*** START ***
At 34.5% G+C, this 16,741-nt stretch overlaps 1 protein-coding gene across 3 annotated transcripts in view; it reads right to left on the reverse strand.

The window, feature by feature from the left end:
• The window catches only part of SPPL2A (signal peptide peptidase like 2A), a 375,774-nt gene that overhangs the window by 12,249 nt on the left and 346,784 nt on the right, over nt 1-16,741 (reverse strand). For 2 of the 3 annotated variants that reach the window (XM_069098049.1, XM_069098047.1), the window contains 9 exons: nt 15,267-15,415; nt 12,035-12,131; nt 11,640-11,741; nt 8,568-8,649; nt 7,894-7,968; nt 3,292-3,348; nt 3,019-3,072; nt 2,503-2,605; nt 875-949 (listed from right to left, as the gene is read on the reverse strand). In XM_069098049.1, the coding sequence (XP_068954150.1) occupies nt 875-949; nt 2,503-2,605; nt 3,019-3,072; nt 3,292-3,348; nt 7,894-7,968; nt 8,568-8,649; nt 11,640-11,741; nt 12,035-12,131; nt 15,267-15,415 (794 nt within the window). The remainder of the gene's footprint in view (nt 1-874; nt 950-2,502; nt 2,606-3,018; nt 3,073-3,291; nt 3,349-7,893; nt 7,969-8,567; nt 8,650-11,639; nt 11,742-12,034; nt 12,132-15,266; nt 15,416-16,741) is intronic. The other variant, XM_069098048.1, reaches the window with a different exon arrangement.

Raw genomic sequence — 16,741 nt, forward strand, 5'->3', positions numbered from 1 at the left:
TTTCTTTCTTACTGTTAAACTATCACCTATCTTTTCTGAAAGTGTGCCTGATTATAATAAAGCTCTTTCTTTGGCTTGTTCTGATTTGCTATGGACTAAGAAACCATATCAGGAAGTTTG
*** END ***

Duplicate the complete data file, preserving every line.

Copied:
At 34.5% G+C, this 16,741-nt stretch overlaps 1 protein-coding gene across 3 annotated transcripts in view; it reads right to left on the reverse strand.

The window, feature by feature from the left end:
• The window catches only part of SPPL2A (signal peptide peptidase like 2A), a 375,774-nt gene that overhangs the window by 12,249 nt on the left and 346,784 nt on the right, over nt 1-16,741 (reverse strand). For 2 of the 3 annotated variants that reach the window (XM_069098049.1, XM_069098047.1), the window contains 9 exons: nt 15,267-15,415; nt 12,035-12,131; nt 11,640-11,741; nt 8,568-8,649; nt 7,894-7,968; nt 3,292-3,348; nt 3,019-3,072; nt 2,503-2,605; nt 875-949 (listed from right to left, as the gene is read on the reverse strand). In XM_069098049.1, the coding sequence (XP_068954150.1) occupies nt 875-949; nt 2,503-2,605; nt 3,019-3,072; nt 3,292-3,348; nt 7,894-7,968; nt 8,568-8,649; nt 11,640-11,741; nt 12,035-12,131; nt 15,267-15,415 (794 nt within the window). The remainder of the gene's footprint in view (nt 1-874; nt 950-2,502; nt 2,606-3,018; nt 3,073-3,291; nt 3,349-7,893; nt 7,969-8,567; nt 8,650-11,639; nt 11,742-12,034; nt 12,132-15,266; nt 15,416-16,741) is intronic. The other variant, XM_069098048.1, reaches the window with a different exon arrangement.

Raw genomic sequence — 16,741 nt, forward strand, 5'->3', positions numbered from 1 at the left:
TTTCTTTCTTACTGTTAAACTATCACCTATCTTTTCTGAAAGTGTGCCTGATTATAATAAAGCTCTTTCTTTGGCTTGTTCTGATTTGCTATGGACTAAGAAACCATATCAGGAAGTTTG